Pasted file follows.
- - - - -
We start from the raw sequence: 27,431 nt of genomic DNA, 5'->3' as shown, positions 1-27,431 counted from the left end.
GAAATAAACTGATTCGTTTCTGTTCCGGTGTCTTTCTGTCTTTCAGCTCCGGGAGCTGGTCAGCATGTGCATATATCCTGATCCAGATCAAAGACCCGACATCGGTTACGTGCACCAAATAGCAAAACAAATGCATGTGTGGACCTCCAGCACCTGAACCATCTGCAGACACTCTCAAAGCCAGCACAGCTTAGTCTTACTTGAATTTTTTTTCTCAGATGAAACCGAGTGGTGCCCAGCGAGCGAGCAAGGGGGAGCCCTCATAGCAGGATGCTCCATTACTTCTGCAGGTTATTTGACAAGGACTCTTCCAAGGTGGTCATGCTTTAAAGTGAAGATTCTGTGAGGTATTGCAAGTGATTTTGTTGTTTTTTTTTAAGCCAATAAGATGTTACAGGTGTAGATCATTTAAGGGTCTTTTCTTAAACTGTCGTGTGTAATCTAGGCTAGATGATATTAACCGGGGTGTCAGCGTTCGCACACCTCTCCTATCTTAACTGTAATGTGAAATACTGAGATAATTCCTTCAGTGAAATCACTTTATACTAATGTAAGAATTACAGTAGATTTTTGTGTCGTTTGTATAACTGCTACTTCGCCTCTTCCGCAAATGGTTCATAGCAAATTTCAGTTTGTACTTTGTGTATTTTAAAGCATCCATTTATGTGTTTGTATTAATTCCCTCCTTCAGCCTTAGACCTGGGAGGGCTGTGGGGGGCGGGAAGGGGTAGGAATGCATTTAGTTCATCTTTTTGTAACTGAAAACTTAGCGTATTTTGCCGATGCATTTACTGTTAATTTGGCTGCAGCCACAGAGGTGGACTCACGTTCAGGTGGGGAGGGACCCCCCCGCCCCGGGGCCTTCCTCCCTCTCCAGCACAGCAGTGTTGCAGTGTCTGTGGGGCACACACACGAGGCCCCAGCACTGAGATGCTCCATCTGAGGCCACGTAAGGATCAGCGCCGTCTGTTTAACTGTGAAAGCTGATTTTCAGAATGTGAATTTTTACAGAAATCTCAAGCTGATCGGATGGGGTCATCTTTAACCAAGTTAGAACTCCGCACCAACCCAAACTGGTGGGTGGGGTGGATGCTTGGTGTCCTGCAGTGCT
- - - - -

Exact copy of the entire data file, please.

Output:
We start from the raw sequence: 27,431 nt of genomic DNA, 5'->3' as shown, positions 1-27,431 counted from the left end.
GAAATAAACTGATTCGTTTCTGTTCCGGTGTCTTTCTGTCTTTCAGCTCCGGGAGCTGGTCAGCATGTGCATATATCCTGATCCAGATCAAAGACCCGACATCGGTTACGTGCACCAAATAGCAAAACAAATGCATGTGTGGACCTCCAGCACCTGAACCATCTGCAGACACTCTCAAAGCCAGCACAGCTTAGTCTTACTTGAATTTTTTTTCTCAGATGAAACCGAGTGGTGCCCAGCGAGCGAGCAAGGGGGAGCCCTCATAGCAGGATGCTCCATTACTTCTGCAGGTTATTTGACAAGGACTCTTCCAAGGTGGTCATGCTTTAAAGTGAAGATTCTGTGAGGTATTGCAAGTGATTTTGTTGTTTTTTTTTAAGCCAATAAGATGTTACAGGTGTAGATCATTTAAGGGTCTTTTCTTAAACTGTCGTGTGTAATCTAGGCTAGATGATATTAACCGGGGTGTCAGCGTTCGCACACCTCTCCTATCTTAACTGTAATGTGAAATACTGAGATAATTCCTTCAGTGAAATCACTTTATACTAATGTAAGAATTACAGTAGATTTTTGTGTCGTTTGTATAACTGCTACTTCGCCTCTTCCGCAAATGGTTCATAGCAAATTTCAGTTTGTACTTTGTGTATTTTAAAGCATCCATTTATGTGTTTGTATTAATTCCCTCCTTCAGCCTTAGACCTGGGAGGGCTGTGGGGGGCGGGAAGGGGTAGGAATGCATTTAGTTCATCTTTTTGTAACTGAAAACTTAGCGTATTTTGCCGATGCATTTACTGTTAATTTGGCTGCAGCCACAGAGGTGGACTCACGTTCAGGTGGGGAGGGACCCCCCCGCCCCGGGGCCTTCCTCCCTCTCCAGCACAGCAGTGTTGCAGTGTCTGTGGGGCACACACACGAGGCCCCAGCACTGAGATGCTCCATCTGAGGCCACGTAAGGATCAGCGCCGTCTGTTTAACTGTGAAAGCTGATTTTCAGAATGTGAATTTTTACAGAAATCTCAAGCTGATCGGATGGGGTCATCTTTAACCAAGTTAGAACTCCGCACCAACCCAAACTGGTGGGTGGGGTGGATGCTTGGTGTCCTGCAGTGCT